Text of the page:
We Have Met The Enemy And He Is Us


I'm working on an article with the title, "Maybe It's Not Your Database, It's You."  The premise is that complaints about an organization's database may be misdirected: the problem is how the system is being managed (aka management problems disguised as technology problems).  Now, it's certainly possible that an organization chose the wrong database to begin with, or has outgrown the system they chose, or the vendor isn't providing good support and keeping the technology up to date.  But it's often the case that the database is perfectly fine but wasn't configured properly, or isn't being used or supported properly, or the change to a new system wasn't managed well and was never accepted.  Here are my thoughts so far.  What am I missing?

© Walt Kelly

  • Did you implement the system properly in the first place?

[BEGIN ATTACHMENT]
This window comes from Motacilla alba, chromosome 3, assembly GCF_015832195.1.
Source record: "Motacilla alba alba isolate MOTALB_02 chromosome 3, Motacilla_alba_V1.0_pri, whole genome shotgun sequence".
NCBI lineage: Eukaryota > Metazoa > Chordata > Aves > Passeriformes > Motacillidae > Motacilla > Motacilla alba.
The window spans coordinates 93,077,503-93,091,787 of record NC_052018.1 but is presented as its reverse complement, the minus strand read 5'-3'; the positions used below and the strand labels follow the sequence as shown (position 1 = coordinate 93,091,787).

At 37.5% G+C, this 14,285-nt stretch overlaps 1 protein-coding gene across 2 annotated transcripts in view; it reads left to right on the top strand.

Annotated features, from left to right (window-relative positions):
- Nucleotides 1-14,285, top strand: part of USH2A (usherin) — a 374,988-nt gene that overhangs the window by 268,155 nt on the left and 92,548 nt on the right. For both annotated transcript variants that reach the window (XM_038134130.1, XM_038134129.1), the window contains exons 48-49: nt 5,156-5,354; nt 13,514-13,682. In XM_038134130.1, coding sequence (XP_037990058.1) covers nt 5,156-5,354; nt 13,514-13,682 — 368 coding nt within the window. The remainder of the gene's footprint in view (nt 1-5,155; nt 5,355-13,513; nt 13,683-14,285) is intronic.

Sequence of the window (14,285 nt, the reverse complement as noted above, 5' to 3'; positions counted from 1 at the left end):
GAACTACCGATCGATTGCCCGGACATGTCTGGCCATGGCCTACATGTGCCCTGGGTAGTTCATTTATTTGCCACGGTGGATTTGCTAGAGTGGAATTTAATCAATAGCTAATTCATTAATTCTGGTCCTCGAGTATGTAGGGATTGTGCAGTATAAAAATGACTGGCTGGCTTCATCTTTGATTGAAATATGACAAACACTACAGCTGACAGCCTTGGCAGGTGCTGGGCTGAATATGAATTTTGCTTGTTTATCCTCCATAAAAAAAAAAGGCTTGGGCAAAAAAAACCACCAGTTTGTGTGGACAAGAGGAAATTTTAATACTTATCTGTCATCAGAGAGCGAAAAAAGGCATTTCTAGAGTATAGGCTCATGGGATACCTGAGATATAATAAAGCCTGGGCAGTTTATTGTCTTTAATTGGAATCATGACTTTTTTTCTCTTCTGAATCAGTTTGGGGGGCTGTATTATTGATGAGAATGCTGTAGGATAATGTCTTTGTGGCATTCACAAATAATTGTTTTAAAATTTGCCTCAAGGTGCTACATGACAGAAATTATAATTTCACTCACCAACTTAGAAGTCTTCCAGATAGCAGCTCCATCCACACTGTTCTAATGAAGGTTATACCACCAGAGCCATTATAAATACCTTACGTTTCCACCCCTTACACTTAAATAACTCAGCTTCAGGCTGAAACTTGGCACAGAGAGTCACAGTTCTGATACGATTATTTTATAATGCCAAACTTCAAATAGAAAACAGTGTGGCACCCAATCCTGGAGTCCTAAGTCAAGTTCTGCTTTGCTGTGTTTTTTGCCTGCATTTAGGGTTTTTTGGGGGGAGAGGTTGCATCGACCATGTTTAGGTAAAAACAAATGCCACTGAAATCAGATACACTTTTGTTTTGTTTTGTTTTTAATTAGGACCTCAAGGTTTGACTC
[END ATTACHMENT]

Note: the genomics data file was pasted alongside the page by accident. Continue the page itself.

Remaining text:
• Do your codes make sense and give you the information you need?
  • Do you have policies and procedures governing the use of the database?
  • Have users been trained on those policies and procedures? 
  • Are there easily understandable reference materials (preferably online, in plain language) to help refresh memories?
  • Is someone in charge of making sure that users actually do what they were trained to do?
  • Do your security settings enforce what users are allowed to do and see?
  • Do volunteers enter data?  If so, does this really work for you?
  • Is anyone in charge of monitoring your database to make sure everything’s running smoothly (that your database takes in accurate data, and that it produces accurate reports)?
  • Has the person managing the database actually been trained on the database?  What about best practices in data management and any applicable laws?
  • Does the person who oversees the database understand the organization’s strategic plans so they can make sure the technology can support them?
  • Does this person play well with others?
  • Is there some sort of “help desk” where someone is readily available to help users when needed? 
  • Is the “help desk” staffed by friendly people with good customer service skills?
  • Have you looked at your business processes to make sure they’re efficient and effective?
  • Have you looked at whether your database can help you automate time-consuming routine tasks?